Regarding an “increase” in the MGNREGA (Mahatma Gandhi National Rural Employment Guarantee Act) wages, as announced by the finance minister, members of the Campaign claim such wages cannot be considered as part of the special package.
“The MGNREGA wages are routinely updated every year keeping in line with the consumer price index. Over the last many years, the wages have not been rising sufficiently and are now much below the statutory minimum wage rates as well as the market wage rates in most states. This increase [as announced by the finance minister] had already been announced on 23 March 2020, is grossly inadequate and not part of any additional measure,” reads the statement.
It must be noted the Centre is yet to clear the pending MGNREGA wages worth Rs 11,499 crore, which, the officials claim, will now be cleared by April 10, which is on the 17th day of the 21-day long nationwide lockdown.
Experts have also raised questions over the meagre financial relief of Rs 1,000 over three months period to old people, widows and differently abled, and a very small amount of Rs 500 month to Jan Dhan Yojana bank account holders.
In order to help the poor tide over the COVID-19 crisis, the Campaign has listed down 12-point measures. This includes the PDS entitlements to everyone who demands it, inclusion of cooking oil and increasing the quantity of pulses in the PDS package, arrangements for distribution of cooked food through community kitchens, night shelters, schools and anganwadi centres, immediate arrangements for accommodation of migrant workers, an immediate maternity benefits of at least Rs 6,000 to all pregnant women, unhindered inter/intra-state movement of goods transport vehicles carrying food and other essential items, full payment to MGNREGA workers for the three months period irrespective of work being available.
While welcoming the recent relief package by the Centre, the Working Peoples’ Charter, representing more than 500 million workers in the informal sector, has said the proposed measures are “not enough”.
“There are a large number of migrant labourers, naka workers, waste pickers, pavement dwellers, homeless, brick kiln workers, nomadic tribes, rural artisans, etc whose condition is very vulnerable. Many people are stuck in different places without food or shelter as they cannot go to their native pace due to lockdown,” Chandan Kumar, a Pune-based labour rights activist and member of the Working Peoples’ Charter told Gaon Connection. “The relief package does not provide any relief for these people and they are even unable to get ration from PDS,” he added.
In its statement, the Working Peoples’ Charter has said: “Insurance cover given to medical field staff and ASHA workers is welcome. However, it should also include police personnel, sanitation workers. Providing Rs 500 per month through Jan Dhan account is a peanut amount and an increase of just Rs 20 for MGNREGA workers is ironical. Provision for just Rs 2,000 for farmers in the month of April is adding insult to the injury.”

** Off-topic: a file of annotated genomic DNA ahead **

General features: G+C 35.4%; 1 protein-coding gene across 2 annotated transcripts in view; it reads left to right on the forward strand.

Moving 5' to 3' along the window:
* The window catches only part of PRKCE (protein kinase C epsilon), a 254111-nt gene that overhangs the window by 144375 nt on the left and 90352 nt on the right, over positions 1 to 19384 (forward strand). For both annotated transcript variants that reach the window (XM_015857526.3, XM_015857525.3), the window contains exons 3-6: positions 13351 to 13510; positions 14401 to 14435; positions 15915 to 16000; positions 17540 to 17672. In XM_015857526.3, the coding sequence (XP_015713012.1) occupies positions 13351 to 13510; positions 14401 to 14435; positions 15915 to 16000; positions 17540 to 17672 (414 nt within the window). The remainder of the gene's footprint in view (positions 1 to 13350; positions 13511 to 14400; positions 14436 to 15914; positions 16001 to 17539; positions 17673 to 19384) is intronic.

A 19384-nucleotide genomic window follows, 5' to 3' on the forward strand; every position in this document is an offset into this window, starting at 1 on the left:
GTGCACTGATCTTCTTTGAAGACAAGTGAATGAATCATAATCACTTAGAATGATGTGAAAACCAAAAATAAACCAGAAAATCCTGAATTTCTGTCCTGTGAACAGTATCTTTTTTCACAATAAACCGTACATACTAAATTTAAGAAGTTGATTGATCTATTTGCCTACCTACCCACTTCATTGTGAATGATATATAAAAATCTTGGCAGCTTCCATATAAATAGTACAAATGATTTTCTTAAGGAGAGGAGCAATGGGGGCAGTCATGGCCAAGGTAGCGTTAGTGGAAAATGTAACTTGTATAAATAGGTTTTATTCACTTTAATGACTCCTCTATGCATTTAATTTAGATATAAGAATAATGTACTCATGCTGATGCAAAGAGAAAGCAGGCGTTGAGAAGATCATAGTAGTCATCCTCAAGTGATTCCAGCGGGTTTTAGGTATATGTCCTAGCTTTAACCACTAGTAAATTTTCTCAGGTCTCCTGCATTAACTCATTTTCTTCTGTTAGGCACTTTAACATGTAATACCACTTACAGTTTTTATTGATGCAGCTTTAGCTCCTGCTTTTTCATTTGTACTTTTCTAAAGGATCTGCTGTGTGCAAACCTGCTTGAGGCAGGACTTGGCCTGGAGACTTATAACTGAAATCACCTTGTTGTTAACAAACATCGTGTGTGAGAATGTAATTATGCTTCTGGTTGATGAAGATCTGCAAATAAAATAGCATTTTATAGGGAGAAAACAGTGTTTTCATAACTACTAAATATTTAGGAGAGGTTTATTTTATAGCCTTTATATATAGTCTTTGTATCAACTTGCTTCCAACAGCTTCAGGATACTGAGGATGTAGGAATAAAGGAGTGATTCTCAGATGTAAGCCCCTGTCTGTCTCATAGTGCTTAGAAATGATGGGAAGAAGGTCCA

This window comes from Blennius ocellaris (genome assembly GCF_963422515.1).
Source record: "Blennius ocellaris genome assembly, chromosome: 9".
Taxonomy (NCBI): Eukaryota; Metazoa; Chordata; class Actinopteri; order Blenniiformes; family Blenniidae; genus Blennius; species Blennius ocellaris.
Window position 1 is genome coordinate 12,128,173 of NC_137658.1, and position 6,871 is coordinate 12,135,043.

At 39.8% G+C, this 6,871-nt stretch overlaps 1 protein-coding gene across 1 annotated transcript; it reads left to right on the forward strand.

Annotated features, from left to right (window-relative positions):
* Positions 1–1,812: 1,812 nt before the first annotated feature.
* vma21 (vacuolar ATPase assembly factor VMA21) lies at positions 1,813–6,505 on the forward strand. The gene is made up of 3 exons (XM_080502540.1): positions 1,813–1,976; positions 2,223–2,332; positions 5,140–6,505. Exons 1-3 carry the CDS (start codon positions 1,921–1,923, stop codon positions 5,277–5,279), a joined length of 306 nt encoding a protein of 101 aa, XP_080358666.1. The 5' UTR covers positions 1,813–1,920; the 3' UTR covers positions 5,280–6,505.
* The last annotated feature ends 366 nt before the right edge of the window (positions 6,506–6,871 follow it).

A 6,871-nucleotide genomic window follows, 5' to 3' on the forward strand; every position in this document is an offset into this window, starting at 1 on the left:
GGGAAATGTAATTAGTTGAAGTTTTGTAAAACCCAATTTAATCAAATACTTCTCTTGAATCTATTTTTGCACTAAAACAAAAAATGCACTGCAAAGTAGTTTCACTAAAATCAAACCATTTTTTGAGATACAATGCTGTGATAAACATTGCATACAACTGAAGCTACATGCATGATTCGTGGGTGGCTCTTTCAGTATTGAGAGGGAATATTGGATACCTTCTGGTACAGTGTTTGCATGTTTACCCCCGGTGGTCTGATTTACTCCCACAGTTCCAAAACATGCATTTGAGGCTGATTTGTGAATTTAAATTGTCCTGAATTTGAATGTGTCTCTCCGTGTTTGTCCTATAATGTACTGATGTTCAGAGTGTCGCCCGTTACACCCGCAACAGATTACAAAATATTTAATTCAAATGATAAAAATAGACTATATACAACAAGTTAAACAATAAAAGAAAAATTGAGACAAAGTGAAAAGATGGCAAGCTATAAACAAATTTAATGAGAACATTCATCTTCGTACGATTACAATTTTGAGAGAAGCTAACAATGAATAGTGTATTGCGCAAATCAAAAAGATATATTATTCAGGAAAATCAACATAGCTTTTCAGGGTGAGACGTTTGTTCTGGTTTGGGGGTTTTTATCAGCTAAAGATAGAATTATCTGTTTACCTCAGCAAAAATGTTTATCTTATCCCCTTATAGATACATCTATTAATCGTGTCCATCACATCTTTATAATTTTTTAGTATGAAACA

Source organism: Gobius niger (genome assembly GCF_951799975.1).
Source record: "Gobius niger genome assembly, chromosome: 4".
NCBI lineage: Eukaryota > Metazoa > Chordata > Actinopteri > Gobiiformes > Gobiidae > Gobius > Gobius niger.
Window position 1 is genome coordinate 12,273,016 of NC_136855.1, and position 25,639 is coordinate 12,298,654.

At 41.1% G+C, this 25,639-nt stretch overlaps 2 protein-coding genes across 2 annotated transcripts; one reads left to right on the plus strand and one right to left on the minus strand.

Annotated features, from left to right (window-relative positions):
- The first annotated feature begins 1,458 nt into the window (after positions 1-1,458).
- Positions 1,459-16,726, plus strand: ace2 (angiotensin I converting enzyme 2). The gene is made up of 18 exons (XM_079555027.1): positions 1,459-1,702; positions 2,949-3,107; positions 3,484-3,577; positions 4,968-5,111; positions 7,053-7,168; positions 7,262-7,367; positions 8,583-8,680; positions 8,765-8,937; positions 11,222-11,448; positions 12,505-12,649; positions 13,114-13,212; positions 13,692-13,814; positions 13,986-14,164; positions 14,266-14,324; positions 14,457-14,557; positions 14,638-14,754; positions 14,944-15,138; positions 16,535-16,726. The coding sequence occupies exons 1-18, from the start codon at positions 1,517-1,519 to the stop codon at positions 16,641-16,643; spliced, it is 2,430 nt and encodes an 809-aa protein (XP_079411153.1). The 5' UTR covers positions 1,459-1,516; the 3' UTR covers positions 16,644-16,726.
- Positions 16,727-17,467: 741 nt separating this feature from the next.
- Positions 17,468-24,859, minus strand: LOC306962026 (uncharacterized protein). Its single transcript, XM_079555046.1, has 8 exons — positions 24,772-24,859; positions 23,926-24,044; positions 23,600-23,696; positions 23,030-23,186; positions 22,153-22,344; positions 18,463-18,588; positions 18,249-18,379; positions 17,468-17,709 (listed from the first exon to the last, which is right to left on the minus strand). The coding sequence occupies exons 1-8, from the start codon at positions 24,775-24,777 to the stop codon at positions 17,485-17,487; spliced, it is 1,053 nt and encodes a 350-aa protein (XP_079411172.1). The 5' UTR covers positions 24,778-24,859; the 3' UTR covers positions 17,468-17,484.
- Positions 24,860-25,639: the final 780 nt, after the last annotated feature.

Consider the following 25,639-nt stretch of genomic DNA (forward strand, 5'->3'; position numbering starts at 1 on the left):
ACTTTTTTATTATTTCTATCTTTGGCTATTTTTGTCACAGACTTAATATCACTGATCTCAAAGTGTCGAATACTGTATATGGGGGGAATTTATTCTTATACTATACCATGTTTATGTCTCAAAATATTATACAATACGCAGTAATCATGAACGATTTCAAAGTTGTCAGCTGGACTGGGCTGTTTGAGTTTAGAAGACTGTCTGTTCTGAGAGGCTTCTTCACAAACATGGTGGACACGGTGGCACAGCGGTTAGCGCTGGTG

Susana Barria, trade justice campaigner with Public Services International, the global union federation of workers in public services, welcomed Sitharaman’s announcement to provide insurance cover of Rs 50 lakh per person to health workers during the next three months. “However, it is importance that all health workers in both public and private settings ― including ASHA workers, community health volunteers, ANMs, sanitation staff, housekeeping, paramedics, nurses, and doctors ― irrespective of their employment status, be covered by this announcement,” she told Gaon Connection.
“It should include not only workers under the Central and state governments, but also municipalities and local bodies. It should include those workers contracted through third party agencies, those employed on short-term contracts, scheme workers working in hospital settings and other informalised employment conditions,” she added.
As part of the Centre’s special relief package, the state governments have been directed to use funds under the District Mineral Fund (DMF) “for supplementing and augmenting facilities of medical testing, screening and other requirements in connection with preventing the spread of COVID-19 pandemic as well as treating the patients affected with this pandemic.”
In March 2015, District Mineral Foundation (DMF) was instituted through an amendment in India’s central mining law — the Mines and Minerals (Development and Regulation) Act, 1957. The precise objective of this fund is to ‘work for the interest and benefit of persons, and areas affected by mining-related operations’.
“Though DMFT is a targeted fund for welfare of mining-affected communities to improve their socio-economic well-being, but given the unfolding COVID-19 crisis this step by the government is important and justified,” Srestha Banerjee, visiting scholar with US-based research group Brookings Institution-India Center, told Gaon Connection. “However, what proportion of this fund will be used to augment healthcare support in the areas government has proposed is yet to be seen. The proposal to use DMFT funds for COVID-19 is a one-time contingency, and the aim of DMFT is long term and far reaching,” she added.
According to her, in the last four years, the DMFT fund should have been used to build a better rural healthcare system and the government would have been better prepared to handle the present health crisis.
But, better late than never.
What the country is witnessing right now is a colossal health and humanitarian crisis. The government needs to rise to the occasion and implement much wider and urgent measures.